The study was supported by funds from the Environmental Protection Agency and the National Institute for Environmental Sciences in the United States; the Wellcome Fund in the United Kingdom; and the Ministry of Science and Innovation in Spain. In Vancouver, British Columbia, the BC Ministry of Health, the BC Vital Statistics Agency and the BC Reproductive Care Program approved access to and use of data facilitated by Population Data BC.

UCSF is a leading university dedicated to promoting health worldwide through advanced biomedical research, graduate-level education in the life sciences and health professions, and excellence in patient care.

Karin Rush-Monroe | EurekAlert!
Further information:
http://www.ucsf.edu

More articles from Health and Medicine:

nachricht New concept: Can Resuscitation be delayed?
31.03.2015 | Europäische Akademie Bozen - European Academy Bozen/Bolzano

nachricht For drivers with telescopic lenses, driving experience and training affect road test results
30.03.2015 | Wolters Kluwer Health

All articles from Health and Medicine >>>

The most recent press releases about innovation >>>

Die letzten 5 Focus-News des innovations-reports im Überblick:

Im Focus: Lizard activity levels can help scientists predict environmental change

Research study provides new tools to assess warming temperatures

Spring is here and ectotherms, or animals dependent on external sources to raise their body temperature, are becoming more active. Recent studies have shown...

Im Focus: Hannover Messe 2015: Saving energy with smart façades

Glass-fronted office buildings are some of the biggest energy consumers, and regulating their temperature is a big job. Now a façade element developed by Fraunhofer researchers and designers for glass fronts is to reduce energy consumption by harnessing solar thermal energy. A demonstrator version will be on display at Hannover Messe.

In Germany, buildings account for almost 40 percent of all energy usage. Heating, cooling and ventilating homes, offices and public spaces is expensive – and...

Im Focus: Nonoxide ceramics open up new perspectives for the chemical and plant engineering

Outstanding chemical, thermal and tribological properties predestine silicon carbide for the production of ceramic components of high volume. A novel method now overcomes the procedural and technical limitations of conventional design methods for the production of components with large differences in wall thickness and demanding undercuts.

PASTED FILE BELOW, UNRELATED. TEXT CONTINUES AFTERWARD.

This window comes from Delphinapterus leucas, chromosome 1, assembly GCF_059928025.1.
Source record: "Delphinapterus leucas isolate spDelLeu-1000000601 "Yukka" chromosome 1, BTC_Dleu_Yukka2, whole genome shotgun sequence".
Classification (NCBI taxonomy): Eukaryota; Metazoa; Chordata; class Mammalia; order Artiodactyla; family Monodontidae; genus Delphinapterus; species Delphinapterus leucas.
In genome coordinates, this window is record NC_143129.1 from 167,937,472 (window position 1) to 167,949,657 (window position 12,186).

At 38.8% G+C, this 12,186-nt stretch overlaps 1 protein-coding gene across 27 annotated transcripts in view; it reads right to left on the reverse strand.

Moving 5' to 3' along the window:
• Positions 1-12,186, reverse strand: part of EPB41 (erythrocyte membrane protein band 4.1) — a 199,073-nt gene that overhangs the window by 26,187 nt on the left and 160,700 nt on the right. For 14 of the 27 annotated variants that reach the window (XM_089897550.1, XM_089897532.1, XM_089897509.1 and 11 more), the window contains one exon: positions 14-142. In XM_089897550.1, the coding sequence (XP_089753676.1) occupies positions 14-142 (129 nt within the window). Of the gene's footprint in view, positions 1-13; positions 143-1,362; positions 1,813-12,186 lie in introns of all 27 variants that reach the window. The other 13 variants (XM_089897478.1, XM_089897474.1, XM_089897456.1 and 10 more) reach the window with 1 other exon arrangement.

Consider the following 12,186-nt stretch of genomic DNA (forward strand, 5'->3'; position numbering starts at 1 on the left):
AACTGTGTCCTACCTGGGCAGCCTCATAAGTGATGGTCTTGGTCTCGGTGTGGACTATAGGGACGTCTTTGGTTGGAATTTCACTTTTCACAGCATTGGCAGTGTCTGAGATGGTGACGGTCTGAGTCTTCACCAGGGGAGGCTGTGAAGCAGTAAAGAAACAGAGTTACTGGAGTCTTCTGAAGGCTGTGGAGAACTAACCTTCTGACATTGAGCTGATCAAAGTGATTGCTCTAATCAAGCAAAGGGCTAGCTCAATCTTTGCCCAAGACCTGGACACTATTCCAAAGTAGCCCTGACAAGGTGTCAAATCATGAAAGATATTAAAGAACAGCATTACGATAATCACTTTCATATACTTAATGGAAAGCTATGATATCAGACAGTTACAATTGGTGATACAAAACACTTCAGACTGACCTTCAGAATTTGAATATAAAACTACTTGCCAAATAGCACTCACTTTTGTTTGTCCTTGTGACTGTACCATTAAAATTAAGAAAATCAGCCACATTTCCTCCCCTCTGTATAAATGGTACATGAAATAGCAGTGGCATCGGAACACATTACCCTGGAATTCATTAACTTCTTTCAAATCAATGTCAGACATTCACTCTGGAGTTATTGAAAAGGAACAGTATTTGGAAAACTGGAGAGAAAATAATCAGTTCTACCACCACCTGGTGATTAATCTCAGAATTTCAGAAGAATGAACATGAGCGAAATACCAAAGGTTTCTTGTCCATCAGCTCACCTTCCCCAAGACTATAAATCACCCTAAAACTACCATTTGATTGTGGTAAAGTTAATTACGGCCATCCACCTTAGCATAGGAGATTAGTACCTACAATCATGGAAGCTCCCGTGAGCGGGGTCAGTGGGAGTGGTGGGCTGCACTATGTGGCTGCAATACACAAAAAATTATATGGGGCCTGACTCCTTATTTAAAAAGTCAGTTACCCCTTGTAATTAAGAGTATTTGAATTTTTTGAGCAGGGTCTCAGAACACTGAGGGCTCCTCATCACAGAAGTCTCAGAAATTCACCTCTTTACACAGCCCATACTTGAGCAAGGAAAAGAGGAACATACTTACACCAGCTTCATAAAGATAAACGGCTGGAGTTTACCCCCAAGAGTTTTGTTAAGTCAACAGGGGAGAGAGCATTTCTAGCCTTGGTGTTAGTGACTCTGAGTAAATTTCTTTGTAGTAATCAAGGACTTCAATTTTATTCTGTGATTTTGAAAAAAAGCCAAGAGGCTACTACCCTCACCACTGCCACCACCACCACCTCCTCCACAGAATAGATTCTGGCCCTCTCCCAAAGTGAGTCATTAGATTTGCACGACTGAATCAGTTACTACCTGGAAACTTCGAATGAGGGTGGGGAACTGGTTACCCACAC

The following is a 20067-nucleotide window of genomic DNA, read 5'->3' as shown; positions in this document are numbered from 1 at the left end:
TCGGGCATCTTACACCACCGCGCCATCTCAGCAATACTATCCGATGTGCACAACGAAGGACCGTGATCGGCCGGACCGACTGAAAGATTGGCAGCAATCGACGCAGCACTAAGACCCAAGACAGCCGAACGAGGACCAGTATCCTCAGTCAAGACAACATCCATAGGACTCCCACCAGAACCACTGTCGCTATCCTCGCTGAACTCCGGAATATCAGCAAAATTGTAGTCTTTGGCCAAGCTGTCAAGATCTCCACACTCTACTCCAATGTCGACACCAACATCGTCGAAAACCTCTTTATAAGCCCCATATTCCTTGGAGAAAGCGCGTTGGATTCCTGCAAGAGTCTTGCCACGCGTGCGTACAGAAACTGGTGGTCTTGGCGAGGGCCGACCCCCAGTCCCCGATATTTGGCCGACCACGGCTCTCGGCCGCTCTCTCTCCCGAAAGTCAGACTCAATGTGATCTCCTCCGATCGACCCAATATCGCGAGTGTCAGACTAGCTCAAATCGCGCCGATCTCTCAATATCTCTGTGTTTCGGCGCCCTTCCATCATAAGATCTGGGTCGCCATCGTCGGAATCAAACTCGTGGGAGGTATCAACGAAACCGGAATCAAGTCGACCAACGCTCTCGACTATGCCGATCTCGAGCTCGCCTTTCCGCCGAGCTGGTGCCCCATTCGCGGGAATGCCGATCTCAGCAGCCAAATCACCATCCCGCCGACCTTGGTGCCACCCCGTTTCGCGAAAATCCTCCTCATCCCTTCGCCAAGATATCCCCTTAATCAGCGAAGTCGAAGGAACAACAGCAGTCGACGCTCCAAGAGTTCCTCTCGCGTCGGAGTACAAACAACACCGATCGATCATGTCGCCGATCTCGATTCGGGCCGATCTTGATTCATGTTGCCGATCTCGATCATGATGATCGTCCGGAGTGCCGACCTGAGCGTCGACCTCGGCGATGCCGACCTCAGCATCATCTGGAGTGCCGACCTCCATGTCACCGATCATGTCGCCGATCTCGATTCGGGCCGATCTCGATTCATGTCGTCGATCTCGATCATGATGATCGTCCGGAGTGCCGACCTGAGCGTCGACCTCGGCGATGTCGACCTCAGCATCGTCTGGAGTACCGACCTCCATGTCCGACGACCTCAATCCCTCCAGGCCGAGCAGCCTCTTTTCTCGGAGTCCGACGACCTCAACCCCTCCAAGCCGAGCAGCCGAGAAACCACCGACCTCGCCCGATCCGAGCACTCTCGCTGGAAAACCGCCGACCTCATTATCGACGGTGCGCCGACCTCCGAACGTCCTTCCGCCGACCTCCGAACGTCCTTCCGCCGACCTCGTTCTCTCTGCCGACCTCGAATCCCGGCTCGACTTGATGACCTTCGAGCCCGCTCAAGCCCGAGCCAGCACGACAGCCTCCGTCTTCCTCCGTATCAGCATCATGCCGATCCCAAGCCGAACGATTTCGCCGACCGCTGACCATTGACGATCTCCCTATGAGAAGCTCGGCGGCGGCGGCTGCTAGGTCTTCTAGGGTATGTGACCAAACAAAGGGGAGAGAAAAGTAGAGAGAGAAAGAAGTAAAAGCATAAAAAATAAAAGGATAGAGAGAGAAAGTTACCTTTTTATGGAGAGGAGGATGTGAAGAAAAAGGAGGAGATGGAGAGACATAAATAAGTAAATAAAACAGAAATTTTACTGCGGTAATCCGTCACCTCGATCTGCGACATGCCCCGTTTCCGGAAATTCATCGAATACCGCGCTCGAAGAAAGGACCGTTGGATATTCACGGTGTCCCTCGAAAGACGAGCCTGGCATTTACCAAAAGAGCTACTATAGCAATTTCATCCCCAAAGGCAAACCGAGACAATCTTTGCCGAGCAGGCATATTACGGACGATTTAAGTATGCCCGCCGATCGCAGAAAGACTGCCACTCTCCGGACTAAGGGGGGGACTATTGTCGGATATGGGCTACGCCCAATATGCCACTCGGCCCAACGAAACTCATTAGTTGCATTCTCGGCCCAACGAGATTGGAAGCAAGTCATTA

Extremely hard as diamond, shrinking-free manufacturing, resistance to chemicals, wear and temperatures up to 1300 °C: Silicon carbide (SiSiC) bundles all...

Im Focus: Experiment Provides the Best Look Yet at 'Warm Dense Matter' at Cores of Giant Planets

In an experiment at the Department of Energy's SLAC National Accelerator Laboratory, scientists precisely measured the temperature and structure of aluminum as...

Im Focus: Energy-autonomous and wireless monitoring protects marine gearboxes

The IPH presents a solution at HANNOVER MESSE 2015 to make ship traffic more reliable while decreasing the maintenance costs at the same time. In cooperation with project partners, the research institute from Hannover, Germany, has developed a sensor system which continuously monitors the condition of the marine gearbox, thus preventing breakdowns. Special feature: the monitoring system works wirelessly and energy-autonomously. The required electrical power is generated where it is needed – directly at the sensor.

As well as cars need to be certified regularly (in Germany by the TÜV – Technical Inspection Association), ships need to be inspected – if the powertrain stops...

All Focus news of the innovation-report >>>

Anzeige

Anzeige

Event News

World Conference On Regenerative Medicine 2015: Registration And Abstract Submission Now Open

25.03.2015 | Event News

University presidents from all over the world meet in Hamburg

19.03.2015 | Event News

10. CeBiTec Symposium zum Big Data-Problem

17.03.2015 | Event News

 
Latest News

Gasoline from a nanoreactor

01.04.2015 | Life Sciences

Saving costs with antifouling coatings

01.04.2015 | Process Engineering

Diversity prevents resistance

01.04.2015 | Agricultural and Forestry Science

VideoLinks
B2B-VideoLinks
More VideoLinks >>>